Wanting privacy shouldn’t be conflated with having something to hide

Memeburn has a good article titled Privacy is worth protecting, even if you have nothing to hide which is a great reminder that privacy isn’t about having something to hide. There are many valid reasons to insist that your right to privacy be respected:

The reason most often given for failing to consider digital privacy in our day-to-day lives is that, if we have nothing to hide, there’s no need to. Others, meanwhile, take the line of thinking proffered by those institutions caught eavesdropping and argue that monitoring metadata alone — information about, for example, which telephone number you called when and for how long, rather than the content of the call itself — doesn’t amount to an infringement of privacy.

Both of these arguments are fundamentally flawed. Wanting privacy shouldn’t be conflated with having something to hide. There are plenty of legitimate reasons for people to want to keep certain things private – from their religious or political affiliation to their sexual orientation or drunken photos they’d rather family or employers (current or potential) didn’t see. For political dissidents living under repressive regimes, meanwhile, privacy can be a matter of life or death.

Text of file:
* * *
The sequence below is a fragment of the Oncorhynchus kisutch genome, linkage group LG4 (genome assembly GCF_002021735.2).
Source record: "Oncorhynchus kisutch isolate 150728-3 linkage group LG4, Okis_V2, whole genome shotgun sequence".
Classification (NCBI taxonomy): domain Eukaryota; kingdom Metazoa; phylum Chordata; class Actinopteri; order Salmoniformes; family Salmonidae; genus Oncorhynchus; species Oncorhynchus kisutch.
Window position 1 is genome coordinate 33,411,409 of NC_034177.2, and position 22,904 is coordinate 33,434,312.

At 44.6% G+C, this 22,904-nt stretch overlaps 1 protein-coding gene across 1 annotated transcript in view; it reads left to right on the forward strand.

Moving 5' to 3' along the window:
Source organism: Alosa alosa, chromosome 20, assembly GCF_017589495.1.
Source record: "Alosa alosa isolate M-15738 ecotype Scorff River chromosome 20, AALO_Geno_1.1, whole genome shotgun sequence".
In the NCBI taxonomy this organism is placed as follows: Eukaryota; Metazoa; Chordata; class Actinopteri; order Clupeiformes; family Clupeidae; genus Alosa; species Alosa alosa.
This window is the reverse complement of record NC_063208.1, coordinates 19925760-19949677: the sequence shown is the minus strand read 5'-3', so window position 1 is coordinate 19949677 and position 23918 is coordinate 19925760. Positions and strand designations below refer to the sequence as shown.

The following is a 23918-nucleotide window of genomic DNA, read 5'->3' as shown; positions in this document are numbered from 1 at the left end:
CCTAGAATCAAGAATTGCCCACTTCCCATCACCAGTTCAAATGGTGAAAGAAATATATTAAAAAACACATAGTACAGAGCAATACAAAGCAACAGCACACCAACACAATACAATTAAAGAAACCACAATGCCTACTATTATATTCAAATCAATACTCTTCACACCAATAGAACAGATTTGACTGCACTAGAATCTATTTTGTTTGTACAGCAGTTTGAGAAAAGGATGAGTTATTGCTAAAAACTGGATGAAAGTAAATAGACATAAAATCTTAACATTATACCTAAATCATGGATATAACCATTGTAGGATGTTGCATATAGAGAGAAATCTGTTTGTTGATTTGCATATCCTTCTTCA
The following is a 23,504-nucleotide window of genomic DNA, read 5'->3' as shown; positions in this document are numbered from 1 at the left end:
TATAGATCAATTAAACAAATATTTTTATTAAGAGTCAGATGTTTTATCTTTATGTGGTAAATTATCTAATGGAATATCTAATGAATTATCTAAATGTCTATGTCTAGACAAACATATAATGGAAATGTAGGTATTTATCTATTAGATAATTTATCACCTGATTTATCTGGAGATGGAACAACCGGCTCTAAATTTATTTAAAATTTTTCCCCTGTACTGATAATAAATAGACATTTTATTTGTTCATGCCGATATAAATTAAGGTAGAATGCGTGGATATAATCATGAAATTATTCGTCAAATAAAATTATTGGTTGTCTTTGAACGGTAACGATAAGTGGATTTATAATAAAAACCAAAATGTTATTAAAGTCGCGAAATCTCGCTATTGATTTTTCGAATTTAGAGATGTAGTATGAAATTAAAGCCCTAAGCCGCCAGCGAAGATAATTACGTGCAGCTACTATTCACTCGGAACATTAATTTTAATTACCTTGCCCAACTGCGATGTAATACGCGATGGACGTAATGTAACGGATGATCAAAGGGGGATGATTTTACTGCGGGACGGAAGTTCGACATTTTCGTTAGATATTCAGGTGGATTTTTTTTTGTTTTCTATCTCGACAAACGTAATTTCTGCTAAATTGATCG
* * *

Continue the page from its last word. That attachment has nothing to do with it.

Here are two other perspectives:

Is privacy a recent fiction or a neglected human right?

Google’s Chief Internet Evangelist, Vint Cerf, recently spoke at the FTC’s Internet of Things Workshop where he suggested that privacy is a recent construct our society created when technology made it possible. Is privacy an anomaly, as he suggests, or is it an important right which technology has enabled and which we are neglecting to the point where we are negating it so we can share more stuff with each other?

Google’s Chief Internet Evangelist, Vint Cerf, recently spoke at the FTC’s Internet of Things Workshop where he suggested that privacy is a recent construct our society created when technology made it possible. According to The Verge’s coverage of his speech, privacy wasn’t a given just a few decades ago –

Elaborating, he explained that privacy wasn’t even guaranteed a few decades ago: he used to live in a small town without home phones where the postmaster saw who everyone was getting mail from. “In a town of 3,000 people there is no privacy. Everybody knows what everybody is doing.”